But I digress.
Because when it comes to Home Again, by Michael Kenneth Smith, I don’t have a ton of stuff to say. It’s not that it’s a terrible book, because it isn’t bad. It certainly isn’t a particularly sophisticated novel, though, so there’s not a lot of literary dissection that I can offer.
The story, a historical fiction about two young Tennesseans who go off to join opposite sides in the Civil War, is told pretty well. While Smith skirts the politics surrounding the war, and never really “takes sides”, he does manage to weave in some historically accurate information about key battles and their outcomes. I found the historical context to be interesting, although some of it really felt like Smith was writing directly to the kind of Civil War buffs who have little coffee table dioramas on which they play out skirmish-by-skirmish reenactments. Because I knew these battles, I knew what was getting ready to happen when Smith moved a general into a position, or set the stage of a skirmish line. It’s hard to build suspense when you’re retelling history. I wonder how this would work for someone who is less familiar with the battles of the Civil War.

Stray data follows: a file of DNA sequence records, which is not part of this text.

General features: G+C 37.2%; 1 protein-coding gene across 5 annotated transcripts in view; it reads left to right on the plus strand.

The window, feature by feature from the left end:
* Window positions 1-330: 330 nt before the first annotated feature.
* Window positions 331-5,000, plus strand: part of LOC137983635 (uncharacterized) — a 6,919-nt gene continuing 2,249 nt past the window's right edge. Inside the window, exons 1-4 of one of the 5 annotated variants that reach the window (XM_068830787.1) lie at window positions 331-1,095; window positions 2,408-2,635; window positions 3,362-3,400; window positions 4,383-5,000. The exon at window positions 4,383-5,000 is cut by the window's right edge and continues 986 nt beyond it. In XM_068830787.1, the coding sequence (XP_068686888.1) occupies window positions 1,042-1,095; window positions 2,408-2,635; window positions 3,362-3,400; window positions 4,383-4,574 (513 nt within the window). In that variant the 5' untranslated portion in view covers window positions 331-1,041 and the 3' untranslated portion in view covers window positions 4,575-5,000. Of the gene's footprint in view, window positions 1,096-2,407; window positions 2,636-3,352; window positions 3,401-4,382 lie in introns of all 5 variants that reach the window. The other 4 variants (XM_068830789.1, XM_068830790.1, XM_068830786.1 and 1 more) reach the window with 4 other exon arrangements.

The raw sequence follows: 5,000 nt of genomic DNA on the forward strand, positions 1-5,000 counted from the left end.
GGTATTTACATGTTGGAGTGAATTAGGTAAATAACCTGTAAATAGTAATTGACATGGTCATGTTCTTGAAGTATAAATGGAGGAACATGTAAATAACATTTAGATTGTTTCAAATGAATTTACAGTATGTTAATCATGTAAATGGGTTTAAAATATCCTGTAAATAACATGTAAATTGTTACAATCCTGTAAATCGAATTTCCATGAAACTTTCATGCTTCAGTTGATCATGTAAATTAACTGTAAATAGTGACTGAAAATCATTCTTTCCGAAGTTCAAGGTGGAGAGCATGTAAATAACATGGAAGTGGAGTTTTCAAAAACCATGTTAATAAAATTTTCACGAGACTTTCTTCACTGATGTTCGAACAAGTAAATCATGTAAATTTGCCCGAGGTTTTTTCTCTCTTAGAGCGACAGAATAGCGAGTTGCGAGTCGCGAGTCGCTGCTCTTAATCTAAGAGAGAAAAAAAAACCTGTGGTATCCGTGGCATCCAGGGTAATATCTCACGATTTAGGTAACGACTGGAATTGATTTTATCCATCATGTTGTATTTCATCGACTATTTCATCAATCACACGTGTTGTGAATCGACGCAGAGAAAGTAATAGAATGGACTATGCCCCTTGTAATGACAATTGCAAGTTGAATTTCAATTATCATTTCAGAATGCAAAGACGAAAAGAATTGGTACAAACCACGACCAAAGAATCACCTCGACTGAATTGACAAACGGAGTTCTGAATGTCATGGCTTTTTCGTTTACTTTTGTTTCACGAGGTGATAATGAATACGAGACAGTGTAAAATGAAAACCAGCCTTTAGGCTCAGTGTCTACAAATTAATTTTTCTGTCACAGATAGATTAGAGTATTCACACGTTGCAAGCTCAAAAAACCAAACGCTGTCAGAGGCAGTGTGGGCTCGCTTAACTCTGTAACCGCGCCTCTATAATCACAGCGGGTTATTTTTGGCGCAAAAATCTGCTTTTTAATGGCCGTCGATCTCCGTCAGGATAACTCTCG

The two protagonists (who are also, I suppose, antagonists) are not particularly, deeply drawn characters. We begin, in medias res, with a chance meeting between the two as youngsters, before the war. It’s a facile device to provide contrast between the well-heeled young man from the industrialized north, and the redneck kid from the boondocks. As a reader, it takes very little imagination to see where this is leading. However, to Smith’s credit, he avoids the cliché of having the two men meet again on the battlefield, or even after the war is over. They meet at the beginning of the story. They go their separate ways. That’s the end of that relationship. But the characters have been established… the rich kid’s a sharpshooter with a fancy rifle, and the redneck kid is a natural horseman who knows his way around the backcountry.